Bane of my house-decorating life, televisions. I like to watch them (my evenings are dominated by Netflix box-sets) but I hate the look of them. I hate them on their stupid perspex stands, I hate them when they are plonked in the middle of an otherwise bare wall, even worse with the wires hanging down. I hate the greyish, shiny screen when they’re switched off, I hate their chrome edges, I hate them on brackets and I hate them above fireplaces.
I realise that this will have covered just about every single television in the UK, including those belonging to virtually all of my family and friends, so apologies for that, I’ll show myself out. But they’re just so at-odds with virtually any decor you can think of, unless you’ve styled your home to look like the inside of NASA’s mission control room or you have a throwback 1990s living room complete with MFI black ash woodwork and matching leather La-Z-Boys.
(I’m absolutely not judging if you have any of these things by the way; this is my very own – possibly unique – hang-up and even Mr AMR thinks I’m bonkers. Also, the nineties thing is surely due a revival – maybe MFI will enjoy a resurgence!)
I suppose that TVs have become more streamlined – more refined – in this modern age, but in some ways I preferred the wooden cabinetted televisions of my childhood. At least they were unapologetically part of the furniture. I don’t think we ever had a new TV when we were growing up, but we inherited some wooden ones, usually with a matchstick sticking out of one of the tuning holes because the knobs had snapped off. Oh, the days when you used to have to tune in the channels with the twiddly things! When you had to adjust the aerial at the back of the set but the TV was so bulky there was no way to hold the aerial around the back and see if the picture was clear from the front, so it was a two man job!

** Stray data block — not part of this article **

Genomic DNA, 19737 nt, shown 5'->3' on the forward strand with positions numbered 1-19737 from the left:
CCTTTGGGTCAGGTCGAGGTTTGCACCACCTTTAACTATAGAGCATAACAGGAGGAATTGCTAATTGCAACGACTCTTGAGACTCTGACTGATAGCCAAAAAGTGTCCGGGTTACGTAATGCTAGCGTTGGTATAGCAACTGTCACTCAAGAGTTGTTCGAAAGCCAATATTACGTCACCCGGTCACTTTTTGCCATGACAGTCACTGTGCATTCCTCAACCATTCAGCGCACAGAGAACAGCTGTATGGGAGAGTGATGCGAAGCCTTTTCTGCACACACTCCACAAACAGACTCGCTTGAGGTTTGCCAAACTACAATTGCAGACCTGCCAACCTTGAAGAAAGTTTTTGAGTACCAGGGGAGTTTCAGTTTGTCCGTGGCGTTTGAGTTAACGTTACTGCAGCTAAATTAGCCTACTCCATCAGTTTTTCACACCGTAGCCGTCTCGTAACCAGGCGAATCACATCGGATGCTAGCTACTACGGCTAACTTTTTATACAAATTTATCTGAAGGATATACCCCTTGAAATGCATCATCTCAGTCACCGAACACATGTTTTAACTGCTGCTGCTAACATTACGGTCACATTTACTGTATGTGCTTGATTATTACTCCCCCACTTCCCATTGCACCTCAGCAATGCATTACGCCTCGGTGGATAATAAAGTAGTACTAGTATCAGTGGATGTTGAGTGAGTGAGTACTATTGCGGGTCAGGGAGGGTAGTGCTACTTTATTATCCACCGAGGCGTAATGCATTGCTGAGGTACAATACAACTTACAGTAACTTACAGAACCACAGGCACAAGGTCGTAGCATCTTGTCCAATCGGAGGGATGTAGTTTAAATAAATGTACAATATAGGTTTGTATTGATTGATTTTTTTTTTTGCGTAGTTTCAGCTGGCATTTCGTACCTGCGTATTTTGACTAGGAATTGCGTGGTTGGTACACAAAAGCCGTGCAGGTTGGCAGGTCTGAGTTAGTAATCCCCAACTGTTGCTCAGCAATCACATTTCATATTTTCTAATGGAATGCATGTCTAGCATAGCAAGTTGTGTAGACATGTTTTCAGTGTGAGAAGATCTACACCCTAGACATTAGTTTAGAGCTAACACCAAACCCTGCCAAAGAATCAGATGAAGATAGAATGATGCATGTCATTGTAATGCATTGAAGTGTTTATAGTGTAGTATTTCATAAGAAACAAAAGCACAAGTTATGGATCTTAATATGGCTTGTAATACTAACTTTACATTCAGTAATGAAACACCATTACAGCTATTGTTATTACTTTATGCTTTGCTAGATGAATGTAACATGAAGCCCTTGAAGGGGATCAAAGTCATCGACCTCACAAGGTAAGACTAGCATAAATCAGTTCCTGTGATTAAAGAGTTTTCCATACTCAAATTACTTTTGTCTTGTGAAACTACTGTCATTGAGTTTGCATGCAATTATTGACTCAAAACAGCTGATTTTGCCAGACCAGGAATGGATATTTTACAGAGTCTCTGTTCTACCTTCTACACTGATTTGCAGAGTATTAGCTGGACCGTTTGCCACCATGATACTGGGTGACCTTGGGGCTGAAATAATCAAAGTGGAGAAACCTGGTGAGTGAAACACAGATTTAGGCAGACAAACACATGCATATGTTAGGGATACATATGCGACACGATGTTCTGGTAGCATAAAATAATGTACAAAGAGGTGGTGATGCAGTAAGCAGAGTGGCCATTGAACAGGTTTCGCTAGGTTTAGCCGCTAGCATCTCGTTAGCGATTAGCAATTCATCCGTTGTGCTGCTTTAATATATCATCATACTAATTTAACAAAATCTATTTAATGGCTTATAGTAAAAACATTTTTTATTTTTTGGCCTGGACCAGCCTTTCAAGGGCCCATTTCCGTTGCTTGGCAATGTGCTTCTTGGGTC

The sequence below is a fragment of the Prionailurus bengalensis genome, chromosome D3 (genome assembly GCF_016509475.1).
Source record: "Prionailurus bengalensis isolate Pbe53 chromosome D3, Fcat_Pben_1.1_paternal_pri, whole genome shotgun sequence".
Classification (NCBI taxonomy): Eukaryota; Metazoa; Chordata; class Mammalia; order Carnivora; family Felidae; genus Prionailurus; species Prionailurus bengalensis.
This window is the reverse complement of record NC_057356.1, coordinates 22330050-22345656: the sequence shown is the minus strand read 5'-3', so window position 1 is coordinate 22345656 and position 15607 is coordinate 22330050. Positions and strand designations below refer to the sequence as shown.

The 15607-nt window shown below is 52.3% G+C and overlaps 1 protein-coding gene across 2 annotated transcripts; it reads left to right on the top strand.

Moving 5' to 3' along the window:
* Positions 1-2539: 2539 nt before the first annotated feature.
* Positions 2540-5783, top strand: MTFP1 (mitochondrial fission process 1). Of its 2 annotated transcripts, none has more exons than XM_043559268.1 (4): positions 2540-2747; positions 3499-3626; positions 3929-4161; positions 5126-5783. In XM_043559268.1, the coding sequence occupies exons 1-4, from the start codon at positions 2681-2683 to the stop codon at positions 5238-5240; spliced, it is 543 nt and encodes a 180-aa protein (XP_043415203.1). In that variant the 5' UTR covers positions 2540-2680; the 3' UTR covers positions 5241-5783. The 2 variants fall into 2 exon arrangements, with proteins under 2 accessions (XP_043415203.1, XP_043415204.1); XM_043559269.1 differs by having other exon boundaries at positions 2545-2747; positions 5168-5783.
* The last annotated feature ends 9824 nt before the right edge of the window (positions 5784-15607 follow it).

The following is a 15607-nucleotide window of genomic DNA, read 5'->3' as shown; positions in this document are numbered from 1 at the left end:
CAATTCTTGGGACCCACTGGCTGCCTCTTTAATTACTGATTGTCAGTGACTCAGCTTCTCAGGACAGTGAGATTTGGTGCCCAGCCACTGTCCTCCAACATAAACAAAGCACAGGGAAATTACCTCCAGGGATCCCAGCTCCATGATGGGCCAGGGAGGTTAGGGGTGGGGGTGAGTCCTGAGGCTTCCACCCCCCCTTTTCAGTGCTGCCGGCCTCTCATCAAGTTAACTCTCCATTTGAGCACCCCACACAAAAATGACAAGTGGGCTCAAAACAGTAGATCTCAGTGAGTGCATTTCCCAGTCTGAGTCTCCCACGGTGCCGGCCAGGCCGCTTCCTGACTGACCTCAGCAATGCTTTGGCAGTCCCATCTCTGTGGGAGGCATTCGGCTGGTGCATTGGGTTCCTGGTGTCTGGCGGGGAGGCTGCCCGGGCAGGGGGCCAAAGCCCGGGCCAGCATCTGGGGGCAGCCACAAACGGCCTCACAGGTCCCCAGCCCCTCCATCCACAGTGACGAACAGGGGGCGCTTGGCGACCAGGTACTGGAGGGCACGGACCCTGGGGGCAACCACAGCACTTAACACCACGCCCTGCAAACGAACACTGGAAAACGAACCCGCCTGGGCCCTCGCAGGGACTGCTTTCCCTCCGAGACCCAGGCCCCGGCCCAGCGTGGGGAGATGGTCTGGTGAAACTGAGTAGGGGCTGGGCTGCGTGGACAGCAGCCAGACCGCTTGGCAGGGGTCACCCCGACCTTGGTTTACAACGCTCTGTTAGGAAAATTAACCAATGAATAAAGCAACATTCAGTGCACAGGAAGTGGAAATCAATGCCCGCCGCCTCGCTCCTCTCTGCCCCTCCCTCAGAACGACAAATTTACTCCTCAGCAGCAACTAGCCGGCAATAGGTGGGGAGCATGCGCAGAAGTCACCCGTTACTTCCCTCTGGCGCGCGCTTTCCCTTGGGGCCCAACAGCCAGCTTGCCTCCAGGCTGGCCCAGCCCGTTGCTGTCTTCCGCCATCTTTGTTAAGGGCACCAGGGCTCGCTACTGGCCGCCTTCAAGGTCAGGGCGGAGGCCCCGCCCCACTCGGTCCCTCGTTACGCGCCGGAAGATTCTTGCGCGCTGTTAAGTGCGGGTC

(Or, as it happened in our house, a one man and three child job, because my Dad used to stand behind the telly holding the wire coat-hanger aerial bellowing at us, asking for a live update on what were absolutely miniscule changes to the picture quality. And almost blowing his top when we, the children, aged 7, 6 and 2, dithered.
“IS IT CLEARER NOW, OR IS IT CLEARER NOW?” he would shout, like a demented optician.
“CAN YOU SEE THE TANKS ON THE BEACH?”
“I don’t know, Dad, it looks quite foggy?”
“IT’S THE D DAY LANDING, THE FOG IS PART OF THE BLOODY PICTURE!”
But back to the present day, and the fact that televisions – even the supersonic wafer-thin ones – tend to look like big black holes of doom almost wherever you try to put them, ruining all of your interior decorating plans. If you, too, hate televisions then I am here to help – my near-obsessive dislike of the things has resulted in several thousand hours of research into methods of hiding them or distracting attention away. Best ideas – tried and tested – below.
Build the telly into something busy. Taking attention away from the television by building it into something very busy and full is, I suppose, a way of almost camouflaging it. My distraction/hiding preference is a huge bookshelf – surrounding the telly with books and making it all very graphic and linear so that the TV looks as though it’s supposed to be there. We did this in our previous house and I loved it, though we did have a particularly special feature in our bookshelf… A secret door!
The layout of our old house before we renovated it meant that all of the bedrooms came off the main living spaces and the most annoying element was the door to the master bedroom, which was smack bang in the middle of the living room. It really made the living room feel like a sort of large passageway between places, rather than a cosy, relaxed space, so we wanted a way of hiding the door completely. We reconfigured the whole of the upstairs so that the master bedroom was in the old kitchen, and what was the master bedroom then became Mr AMR’s “office” (ie, he stored his computer hard-drives in there and sometimes watched golf).
So, to cut a ridiculously long story short, we had a secret door built into the bookshelves. It was identical to the column of shelving at the other end of the wall apart from the fact it was on the world’s heftiest hinges and moved across the floor on little wheels. Very James Bond and you would never have known that it was there at all until you pushed on it and it moved back to reveal the room behind it.
But I digress, because this is about television screens; I feel that having floor-to-ceiling books around the television made it sort of fade into the background. The rest of the wall was so busy that the (slightly recessed) telly screen looked almost neat in comparison. Distraction is a great thing.